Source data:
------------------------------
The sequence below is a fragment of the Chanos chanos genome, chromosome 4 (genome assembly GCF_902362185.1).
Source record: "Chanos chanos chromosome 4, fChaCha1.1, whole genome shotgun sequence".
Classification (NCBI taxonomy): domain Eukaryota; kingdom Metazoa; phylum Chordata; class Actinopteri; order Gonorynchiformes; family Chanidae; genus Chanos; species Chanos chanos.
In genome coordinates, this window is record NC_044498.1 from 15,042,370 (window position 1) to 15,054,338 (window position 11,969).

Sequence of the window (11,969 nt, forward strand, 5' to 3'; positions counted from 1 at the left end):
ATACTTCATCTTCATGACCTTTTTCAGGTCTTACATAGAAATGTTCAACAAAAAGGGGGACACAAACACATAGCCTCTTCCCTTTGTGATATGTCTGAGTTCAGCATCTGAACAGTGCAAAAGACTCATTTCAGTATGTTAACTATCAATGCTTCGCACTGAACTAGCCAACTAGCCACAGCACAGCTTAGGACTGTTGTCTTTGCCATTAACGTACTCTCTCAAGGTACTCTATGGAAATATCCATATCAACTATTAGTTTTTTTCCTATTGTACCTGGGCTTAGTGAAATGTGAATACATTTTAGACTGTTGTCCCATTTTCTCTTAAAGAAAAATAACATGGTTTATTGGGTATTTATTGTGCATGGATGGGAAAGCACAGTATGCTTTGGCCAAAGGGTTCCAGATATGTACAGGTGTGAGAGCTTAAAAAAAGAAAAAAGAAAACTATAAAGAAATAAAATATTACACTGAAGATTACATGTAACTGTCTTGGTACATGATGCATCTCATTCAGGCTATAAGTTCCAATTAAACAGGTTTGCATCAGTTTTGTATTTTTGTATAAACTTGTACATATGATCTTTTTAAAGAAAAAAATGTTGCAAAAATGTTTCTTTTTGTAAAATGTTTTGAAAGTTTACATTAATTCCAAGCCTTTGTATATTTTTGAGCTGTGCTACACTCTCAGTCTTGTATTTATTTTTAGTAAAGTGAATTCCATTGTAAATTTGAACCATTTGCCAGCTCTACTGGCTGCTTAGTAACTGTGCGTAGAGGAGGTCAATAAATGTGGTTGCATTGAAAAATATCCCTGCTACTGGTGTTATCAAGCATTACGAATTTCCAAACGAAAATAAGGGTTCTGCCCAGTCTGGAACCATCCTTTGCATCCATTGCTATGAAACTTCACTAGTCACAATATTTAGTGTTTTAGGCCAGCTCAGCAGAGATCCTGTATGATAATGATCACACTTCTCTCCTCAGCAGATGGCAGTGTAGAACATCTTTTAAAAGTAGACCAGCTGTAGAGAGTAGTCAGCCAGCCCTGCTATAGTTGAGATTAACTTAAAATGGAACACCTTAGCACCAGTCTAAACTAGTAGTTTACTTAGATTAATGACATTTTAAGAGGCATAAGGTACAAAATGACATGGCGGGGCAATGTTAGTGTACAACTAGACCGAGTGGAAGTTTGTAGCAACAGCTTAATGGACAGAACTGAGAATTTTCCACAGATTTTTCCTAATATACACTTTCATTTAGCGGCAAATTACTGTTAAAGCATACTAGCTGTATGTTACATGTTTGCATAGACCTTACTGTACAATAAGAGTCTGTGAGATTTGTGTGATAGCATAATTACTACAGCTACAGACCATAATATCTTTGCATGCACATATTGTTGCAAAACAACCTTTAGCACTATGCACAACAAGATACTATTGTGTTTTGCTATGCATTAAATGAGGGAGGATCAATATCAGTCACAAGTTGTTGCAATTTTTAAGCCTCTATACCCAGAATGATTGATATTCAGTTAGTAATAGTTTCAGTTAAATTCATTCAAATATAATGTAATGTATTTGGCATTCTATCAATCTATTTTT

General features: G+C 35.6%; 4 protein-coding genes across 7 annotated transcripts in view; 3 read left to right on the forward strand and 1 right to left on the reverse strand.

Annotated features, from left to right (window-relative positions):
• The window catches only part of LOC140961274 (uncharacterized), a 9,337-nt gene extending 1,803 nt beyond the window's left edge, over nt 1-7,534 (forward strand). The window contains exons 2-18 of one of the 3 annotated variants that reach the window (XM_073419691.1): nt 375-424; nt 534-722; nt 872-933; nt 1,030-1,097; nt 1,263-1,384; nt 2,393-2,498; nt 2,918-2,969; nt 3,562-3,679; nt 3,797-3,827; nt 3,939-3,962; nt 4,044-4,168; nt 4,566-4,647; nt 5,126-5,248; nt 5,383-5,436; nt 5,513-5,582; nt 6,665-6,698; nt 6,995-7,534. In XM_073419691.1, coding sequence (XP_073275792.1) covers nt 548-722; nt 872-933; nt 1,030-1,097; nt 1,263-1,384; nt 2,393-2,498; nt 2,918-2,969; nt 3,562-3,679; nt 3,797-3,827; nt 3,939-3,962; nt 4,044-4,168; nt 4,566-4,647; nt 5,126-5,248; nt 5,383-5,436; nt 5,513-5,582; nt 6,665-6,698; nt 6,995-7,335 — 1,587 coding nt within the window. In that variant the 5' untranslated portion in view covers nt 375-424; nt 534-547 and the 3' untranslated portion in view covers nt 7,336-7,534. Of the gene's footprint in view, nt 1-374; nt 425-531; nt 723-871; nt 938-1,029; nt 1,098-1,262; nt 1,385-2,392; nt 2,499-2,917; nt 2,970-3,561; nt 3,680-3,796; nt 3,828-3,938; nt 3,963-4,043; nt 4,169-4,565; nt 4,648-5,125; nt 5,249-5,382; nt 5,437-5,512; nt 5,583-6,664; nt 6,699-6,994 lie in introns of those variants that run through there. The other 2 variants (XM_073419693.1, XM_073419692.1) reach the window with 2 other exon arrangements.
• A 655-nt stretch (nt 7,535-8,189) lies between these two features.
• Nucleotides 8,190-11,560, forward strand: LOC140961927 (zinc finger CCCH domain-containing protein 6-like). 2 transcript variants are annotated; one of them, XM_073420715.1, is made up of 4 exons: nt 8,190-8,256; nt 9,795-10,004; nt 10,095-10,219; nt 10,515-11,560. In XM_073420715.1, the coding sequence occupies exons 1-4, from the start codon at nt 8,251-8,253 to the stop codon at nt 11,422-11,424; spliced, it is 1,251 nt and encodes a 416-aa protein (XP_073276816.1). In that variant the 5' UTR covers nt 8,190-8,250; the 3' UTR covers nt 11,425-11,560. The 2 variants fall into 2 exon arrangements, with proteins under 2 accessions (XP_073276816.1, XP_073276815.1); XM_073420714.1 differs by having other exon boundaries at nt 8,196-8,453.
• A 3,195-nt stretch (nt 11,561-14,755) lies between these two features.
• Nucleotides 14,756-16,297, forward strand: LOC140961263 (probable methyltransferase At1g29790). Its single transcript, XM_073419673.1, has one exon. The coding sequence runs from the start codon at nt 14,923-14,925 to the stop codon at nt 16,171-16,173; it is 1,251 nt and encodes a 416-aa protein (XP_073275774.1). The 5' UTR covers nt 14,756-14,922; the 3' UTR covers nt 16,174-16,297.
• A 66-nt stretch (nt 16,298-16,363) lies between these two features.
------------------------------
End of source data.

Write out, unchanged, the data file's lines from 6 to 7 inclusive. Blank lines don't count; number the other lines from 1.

ATACTTCATCTTCATGACCTTTTTCAGGTCTTACATAGAAATGTTCAACAAAAAGGGGGACACAAACACATAGCCTCTTCCCTTTGTGATATGTCTGAGTTCAGCATCTGAACAGTGCAAAAGACTCATTTCAGTATGTTAACTATCAATGCTTCGCACTGAACTAGCCAACTAGCCACAGCACAGCTTAGGACTGTTGTCTTTGCCATTAACGTACTCTCTCAAGGTACTCTATGGAAATATCCATATCAACTATTAGTTTTTTTCCTATTGTACCTGGGCTTAGTGAAATGTGAATACATTTTAGACTGTTGTCCCATTTTCTCTTAAAGAAAAATAACATGGTTTATTGGGTATTTATTGTGCATGGATGGGAAAGCACAGTATGCTTTGGCCAAAGGGTTCCAGATATGTACAGGTGTGAGAGCTTAAAAAAAGAAAAAAGAAAACTATAAAGAAATAAAATATTACACTGAAGATTACATGTAACTGTCTTGGTACATGATGCATCTCATTCAGGCTATAAGTTCCAATTAAACAGGTTTGCATCAGTTTTGTATTTTTGTATAAACTTGTACATATGATCTTTTTAAAGAAAAAAATGTTGCAAAAATGTTTCTTTTTGTAAAATGTTTTGAAAGTTTACATTAATTCCAAGCCTTTGTATATTTTTGAGCTGTGCTACACTCTCAGTCTTGTATTTATTTTTAGTAAAGTGAATTCCATTGTAAATTTGAACCATTTGCCAGCTCTACTGGCTGCTTAGTAACTGTGCGTAGAGGAGGTCAATAAATGTGGTTGCATTGAAAAATATCCCTGCTACTGGTGTTATCAAGCATTACGAATTTCCAAACGAAAATAAGGGTTCTGCCCAGTCTGGAACCATCCTTTGCATCCATTGCTATGAAACTTCACTAGTCACAATATTTAGTGTTTTAGGCCAGCTCAGCAGAGATCCTGTATGATAATGATCACACTTCTCTCCTCAGCAGATGGCAGTGTAGAACATCTTTTAAAAGTAGACCAGCTGTAGAGAGTAGTCAGCCAGCCCTGCTATAGTTGAGATTAACTTAAAATGGAACACCTTAGCACCAGTCTAAACTAGTAGTTTACTTAGATTAATGACATTTTAAGAGGCATAAGGTACAAAATGACATGGCGGGGCAATGTTAGTGTACAACTAGACCGAGTGGAAGTTTGTAGCAACAGCTTAATGGACAGAACTGAGAATTTTCCACAGATTTTTCCTAATATACACTTTCATTTAGCGGCAAATTACTGTTAAAGCATACTAGCTGTATGTTACATGTTTGCATAGACCTTACTGTACAATAAGAGTCTGTGAGATTTGTGTGATAGCATAATTACTACAGCTACAGACCATAATATCTTTGCATGCACATATTGTTGCAAAACAACCTTTAGCACTATGCACAACAAGATACTATTGTGTTTTGCTATGCATTAAATGAGGGAGGATCAATATCAGTCACAAGTTGTTGCAATTTTTAAGCCTCTATACCCAGAATGATTGATATTCAGTTAGTAATAGTTTCAGTTAAATTCATTCAAATATAATGTAATGTATTTGGCATTCTATCAATCTATTTTT

General features: G+C 35.6%; 4 protein-coding genes across 7 annotated transcripts in view; 3 read left to right on the forward strand and 1 right to left on the reverse strand.